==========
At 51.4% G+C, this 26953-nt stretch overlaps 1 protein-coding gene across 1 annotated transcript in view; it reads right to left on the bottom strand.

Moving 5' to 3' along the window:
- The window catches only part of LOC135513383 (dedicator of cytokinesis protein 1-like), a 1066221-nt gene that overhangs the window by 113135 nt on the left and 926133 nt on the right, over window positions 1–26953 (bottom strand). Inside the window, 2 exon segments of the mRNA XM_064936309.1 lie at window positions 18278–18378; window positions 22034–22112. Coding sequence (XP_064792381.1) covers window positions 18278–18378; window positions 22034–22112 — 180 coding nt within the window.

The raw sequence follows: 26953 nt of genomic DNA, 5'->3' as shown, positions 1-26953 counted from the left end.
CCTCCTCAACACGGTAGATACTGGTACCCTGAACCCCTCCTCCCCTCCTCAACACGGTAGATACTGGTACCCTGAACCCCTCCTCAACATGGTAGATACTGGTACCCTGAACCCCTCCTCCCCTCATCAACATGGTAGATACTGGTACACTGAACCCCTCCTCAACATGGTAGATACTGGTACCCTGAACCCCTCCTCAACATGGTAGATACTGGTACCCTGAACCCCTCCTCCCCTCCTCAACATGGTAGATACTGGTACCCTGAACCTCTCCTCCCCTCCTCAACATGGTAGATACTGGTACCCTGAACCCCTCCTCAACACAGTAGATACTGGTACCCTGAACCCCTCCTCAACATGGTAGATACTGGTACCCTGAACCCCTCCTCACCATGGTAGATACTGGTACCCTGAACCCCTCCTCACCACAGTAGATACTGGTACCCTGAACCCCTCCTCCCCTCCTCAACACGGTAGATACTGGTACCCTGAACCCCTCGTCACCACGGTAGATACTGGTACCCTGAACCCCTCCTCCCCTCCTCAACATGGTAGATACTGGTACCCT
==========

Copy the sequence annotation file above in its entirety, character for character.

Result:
At 51.4% G+C, this 26953-nt stretch overlaps 1 protein-coding gene across 1 annotated transcript in view; it reads right to left on the bottom strand.

Moving 5' to 3' along the window:
- The window catches only part of LOC135513383 (dedicator of cytokinesis protein 1-like), a 1066221-nt gene that overhangs the window by 113135 nt on the left and 926133 nt on the right, over window positions 1–26953 (bottom strand). Inside the window, 2 exon segments of the mRNA XM_064936309.1 lie at window positions 18278–18378; window positions 22034–22112. Coding sequence (XP_064792381.1) covers window positions 18278–18378; window positions 22034–22112 — 180 coding nt within the window.

The raw sequence follows: 26953 nt of genomic DNA, 5'->3' as shown, positions 1-26953 counted from the left end.
CCTCCTCAACACGGTAGATACTGGTACCCTGAACCCCTCCTCCCCTCCTCAACACGGTAGATACTGGTACCCTGAACCCCTCCTCAACATGGTAGATACTGGTACCCTGAACCCCTCCTCCCCTCATCAACATGGTAGATACTGGTACACTGAACCCCTCCTCAACATGGTAGATACTGGTACCCTGAACCCCTCCTCAACATGGTAGATACTGGTACCCTGAACCCCTCCTCCCCTCCTCAACATGGTAGATACTGGTACCCTGAACCTCTCCTCCCCTCCTCAACATGGTAGATACTGGTACCCTGAACCCCTCCTCAACACAGTAGATACTGGTACCCTGAACCCCTCCTCAACATGGTAGATACTGGTACCCTGAACCCCTCCTCACCATGGTAGATACTGGTACCCTGAACCCCTCCTCACCACAGTAGATACTGGTACCCTGAACCCCTCCTCCCCTCCTCAACACGGTAGATACTGGTACCCTGAACCCCTCGTCACCACGGTAGATACTGGTACCCTGAACCCCTCCTCCCCTCCTCAACATGGTAGATACTGGTACCCT